Your essential update on health for the week

HSJ Catch Up

This weekly email gives HSJ subscribers a vital update on the biggest stories from the last week in health. If you have been out of the office or just too busy to keep up, HSJ Catch Up will ensure you are still in the know.

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A clear message

NHS political and system chiefs made a rare, very blunt, if not quite united, appeal to the top of government for more money this week – and were clearer than ever that the system faces unprecedented challenges.

At the NHS Providers conference in Birmingham on Wednesday, the health secretary Jeremy Hunt and, directly after him, NHS England chief executive Simon Stevens both said it was no longer possible to argue that more money was not required.

However, beyond the call for more money ahead of the upcoming budget, unity quickly frayed.

Mr Stevens spelled out more explicitly than ever that poorer standards of care – 5 million people waiting for elective surgery by 2020-21 by one forecast – were unavoidable without more cash.

Along the way, he managed to diverge from the health secretary’s position on several fronts.

Mr Hunt had argued just minutes earlier that the government wasn’t beholden to the Vote Leave campaign’s infamous £350m a week for the NHS promise (although, yes, the money would be nice).

Mr Stevens then said people had voted for Brexit at least partly based on that pledge, which did create obligation given the result (so handover the £18.2bn extra a year please).

The SoS was relentlessly focused on the need to improve standards of care further.

The NHS England CEO was blunt that many of gains made in the past decade, particularly around elective waiting times, would be lost without extra cash.

He went far further in his direct challenge to government ahead of the budget on 22 November – though his game will be a longer one going on beyond the budget.

Mr Stevens claimed failure to provide a bigger cash boost next year, perhaps in line with £4bn suggested by several think tanks, would force the government to publicly abolish legally mandated waiting time targets.

He was also clear that he’d yet to win that argument with the chancellor.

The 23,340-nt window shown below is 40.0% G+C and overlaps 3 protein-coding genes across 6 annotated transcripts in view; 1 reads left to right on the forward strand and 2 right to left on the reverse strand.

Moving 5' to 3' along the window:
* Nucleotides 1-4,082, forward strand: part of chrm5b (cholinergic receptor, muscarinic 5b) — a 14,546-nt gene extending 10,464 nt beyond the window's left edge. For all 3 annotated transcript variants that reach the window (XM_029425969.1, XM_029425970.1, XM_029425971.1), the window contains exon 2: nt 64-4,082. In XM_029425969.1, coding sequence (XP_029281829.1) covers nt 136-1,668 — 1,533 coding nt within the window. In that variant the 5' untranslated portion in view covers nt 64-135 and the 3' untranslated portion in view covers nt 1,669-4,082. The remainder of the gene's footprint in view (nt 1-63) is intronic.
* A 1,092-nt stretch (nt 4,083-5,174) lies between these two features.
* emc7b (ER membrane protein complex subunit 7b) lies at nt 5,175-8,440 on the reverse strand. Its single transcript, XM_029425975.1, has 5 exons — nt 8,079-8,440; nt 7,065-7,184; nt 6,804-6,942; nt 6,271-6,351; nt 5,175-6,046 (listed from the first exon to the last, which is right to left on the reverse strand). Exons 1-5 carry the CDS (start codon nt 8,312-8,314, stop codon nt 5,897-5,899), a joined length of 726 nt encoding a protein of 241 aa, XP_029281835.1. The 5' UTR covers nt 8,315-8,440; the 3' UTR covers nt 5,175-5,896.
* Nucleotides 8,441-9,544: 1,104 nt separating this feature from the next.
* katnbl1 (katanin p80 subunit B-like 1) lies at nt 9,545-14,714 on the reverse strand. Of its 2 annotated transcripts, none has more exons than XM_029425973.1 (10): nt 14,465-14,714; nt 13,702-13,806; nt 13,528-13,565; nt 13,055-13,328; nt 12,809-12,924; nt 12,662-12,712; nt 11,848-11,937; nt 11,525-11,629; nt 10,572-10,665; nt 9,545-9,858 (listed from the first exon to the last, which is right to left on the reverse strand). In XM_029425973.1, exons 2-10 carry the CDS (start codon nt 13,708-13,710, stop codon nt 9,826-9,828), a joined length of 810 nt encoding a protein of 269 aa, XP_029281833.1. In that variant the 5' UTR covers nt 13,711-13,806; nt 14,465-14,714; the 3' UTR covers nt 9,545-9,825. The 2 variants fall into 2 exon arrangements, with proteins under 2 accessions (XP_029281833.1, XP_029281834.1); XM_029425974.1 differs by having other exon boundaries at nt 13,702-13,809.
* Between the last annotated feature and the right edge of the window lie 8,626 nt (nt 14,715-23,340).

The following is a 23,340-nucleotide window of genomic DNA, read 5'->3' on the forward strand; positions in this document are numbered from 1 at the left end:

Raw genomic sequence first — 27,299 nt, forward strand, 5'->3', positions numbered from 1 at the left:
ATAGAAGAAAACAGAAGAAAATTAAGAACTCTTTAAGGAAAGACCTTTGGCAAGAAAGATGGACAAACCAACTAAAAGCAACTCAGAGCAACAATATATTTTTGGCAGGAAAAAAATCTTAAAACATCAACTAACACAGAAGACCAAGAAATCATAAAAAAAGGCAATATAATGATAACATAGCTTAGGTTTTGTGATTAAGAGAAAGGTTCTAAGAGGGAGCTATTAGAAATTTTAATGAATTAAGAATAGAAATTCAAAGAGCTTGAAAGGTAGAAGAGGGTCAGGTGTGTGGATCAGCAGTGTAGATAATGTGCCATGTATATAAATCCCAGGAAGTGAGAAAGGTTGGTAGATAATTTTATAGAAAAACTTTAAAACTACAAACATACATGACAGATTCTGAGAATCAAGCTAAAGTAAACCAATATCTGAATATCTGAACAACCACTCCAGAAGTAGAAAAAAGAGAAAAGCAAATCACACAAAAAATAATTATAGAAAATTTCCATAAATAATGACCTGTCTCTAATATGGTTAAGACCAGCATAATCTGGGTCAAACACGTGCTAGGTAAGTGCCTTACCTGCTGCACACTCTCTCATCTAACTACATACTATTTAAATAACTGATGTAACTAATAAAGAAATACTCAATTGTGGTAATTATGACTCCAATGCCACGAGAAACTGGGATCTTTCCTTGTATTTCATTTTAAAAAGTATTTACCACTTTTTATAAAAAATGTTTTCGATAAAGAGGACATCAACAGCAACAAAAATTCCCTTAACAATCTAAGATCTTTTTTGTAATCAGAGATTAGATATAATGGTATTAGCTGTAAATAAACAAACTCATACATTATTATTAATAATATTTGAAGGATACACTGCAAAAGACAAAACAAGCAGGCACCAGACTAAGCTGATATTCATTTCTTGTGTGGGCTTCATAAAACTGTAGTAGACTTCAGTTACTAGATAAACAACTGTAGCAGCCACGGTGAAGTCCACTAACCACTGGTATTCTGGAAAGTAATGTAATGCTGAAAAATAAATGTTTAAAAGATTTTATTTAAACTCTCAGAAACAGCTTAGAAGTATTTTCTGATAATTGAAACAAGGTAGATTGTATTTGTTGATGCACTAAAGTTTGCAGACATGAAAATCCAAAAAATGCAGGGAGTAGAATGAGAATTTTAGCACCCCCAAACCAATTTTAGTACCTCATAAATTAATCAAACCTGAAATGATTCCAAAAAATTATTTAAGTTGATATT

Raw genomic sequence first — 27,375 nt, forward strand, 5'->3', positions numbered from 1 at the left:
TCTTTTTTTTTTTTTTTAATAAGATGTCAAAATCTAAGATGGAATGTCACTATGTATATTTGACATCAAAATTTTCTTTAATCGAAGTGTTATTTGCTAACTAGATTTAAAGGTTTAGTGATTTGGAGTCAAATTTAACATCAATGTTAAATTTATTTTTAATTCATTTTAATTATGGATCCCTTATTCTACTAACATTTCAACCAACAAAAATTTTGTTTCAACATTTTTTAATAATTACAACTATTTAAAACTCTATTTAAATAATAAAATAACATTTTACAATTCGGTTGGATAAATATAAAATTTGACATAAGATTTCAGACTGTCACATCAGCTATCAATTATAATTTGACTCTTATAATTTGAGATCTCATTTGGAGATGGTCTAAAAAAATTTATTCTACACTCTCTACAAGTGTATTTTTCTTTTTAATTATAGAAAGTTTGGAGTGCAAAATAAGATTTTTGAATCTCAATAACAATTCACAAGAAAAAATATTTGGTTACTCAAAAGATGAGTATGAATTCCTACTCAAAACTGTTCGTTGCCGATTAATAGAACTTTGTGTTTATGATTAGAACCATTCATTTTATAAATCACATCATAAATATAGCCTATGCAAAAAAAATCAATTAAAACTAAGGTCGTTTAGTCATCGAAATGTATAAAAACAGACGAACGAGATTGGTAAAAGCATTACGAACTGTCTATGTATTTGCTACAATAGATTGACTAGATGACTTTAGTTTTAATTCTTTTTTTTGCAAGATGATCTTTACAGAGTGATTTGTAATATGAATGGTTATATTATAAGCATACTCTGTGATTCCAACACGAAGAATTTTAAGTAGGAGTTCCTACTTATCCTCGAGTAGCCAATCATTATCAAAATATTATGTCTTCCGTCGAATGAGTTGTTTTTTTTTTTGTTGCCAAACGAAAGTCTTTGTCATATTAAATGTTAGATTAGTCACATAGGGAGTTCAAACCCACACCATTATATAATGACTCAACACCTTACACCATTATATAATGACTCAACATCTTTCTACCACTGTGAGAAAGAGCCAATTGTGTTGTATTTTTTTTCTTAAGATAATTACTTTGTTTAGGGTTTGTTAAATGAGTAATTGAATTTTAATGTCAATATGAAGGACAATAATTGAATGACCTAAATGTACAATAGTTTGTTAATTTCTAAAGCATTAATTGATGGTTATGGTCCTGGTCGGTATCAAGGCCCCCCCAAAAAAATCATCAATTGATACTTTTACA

He is running out of time to do so.

Mackey blunt on the budget 

Outgoing NHS Improvement chief executive Jim Mackey also fired a warning shot to ministers ahead of 22 November, in his speech to hospital managers at the NHS Providers conference on Tuesday.

Mr Mackey, who leaves the regulator later this year, spoke candidly about the need for a “reset” of expectations about what the NHS should be asked to deliver if no extra money is forthcoming from the Treasury.

He described the health system currently as “juggling hand to mouth”.

While he argued control totals and the STF had been effective policies to improve NHS finances, he said they were only short term measures that “can’t work forever”.

Managers feel the strain

That the overall amount spent on redundancy payments has fallen is good news, but there are still some disturbing stories in the data.

Our analysis of the information from foundation trusts’ annual accounts shows a cohort of FTs with an alarmingly high spend on compulsory redundancies and other severance payments.

Most glaring of which is Northamptonshire Healthcare. In one financial year, the £198m turnover organisation spent more than 3 per cent of its turnover on parting with staff.

It was in the top five spenders on this category for 2016-17 also.

In common with other trusts, it says this was due to a restructure and ongoing savings plans.

Managers in Partnership believe the national redundancy bill will have diminished under pressure from the centre (and those Daily Mail spreads showing senior managers daring to retire and go on holiday). But also because the amount of people available to make redundant has reduced.

Is this a good thing?

Not considering the service is under managed, overall. Don’t just take our word for it, it was widely reported in 2011 by the Financial Times among others.

Meanwhile, NHS Providers chief executive Chris Hopson warned NHS managers’ careers “are being put in jeopardy because they are failing to deliver impossible targets”.

Without significant additional funding, the current performance targets were unachievable and left trust leaders “stuck in an endless cycle of not being able to succeed”.

He called for “recognition and honesty” from Mr Hunt and Mr Stevens about the dilemma facing trust bosses. Mr Hopson said the gap between providers and the centre was illustrated by September’s meeting about improving emergency performance, where some local leaders were made to chant “we can do this”.

Mr Hopson’s warnings were put into worrying context by Jon Restell, chief executive of the Managers in Partnership union.

Mr Restell told HSJ the mental health of under pressure managers is currently MiP’s “number one issue”.

The new Sir Bruce

NHS England named their new medical director on Thursday – Professor Stephen Powis of the Royal Free FT.

As is often the case with these things, he had not been widely tipped for the role in advance but his appointment made plenty of sense when it was revealed.

Professor Powis, a renal specialist, has a number of national roles with various medical bodies and sits on Merton Clinical Commissioning Group’s governing body – so has a better view than most acute medical directors of life on the commissioning side.

He has been medical director at the Royal Free for over a decade, during which time it has emerged as a major player in acute care – and, crucially, one with a reputation for innovation.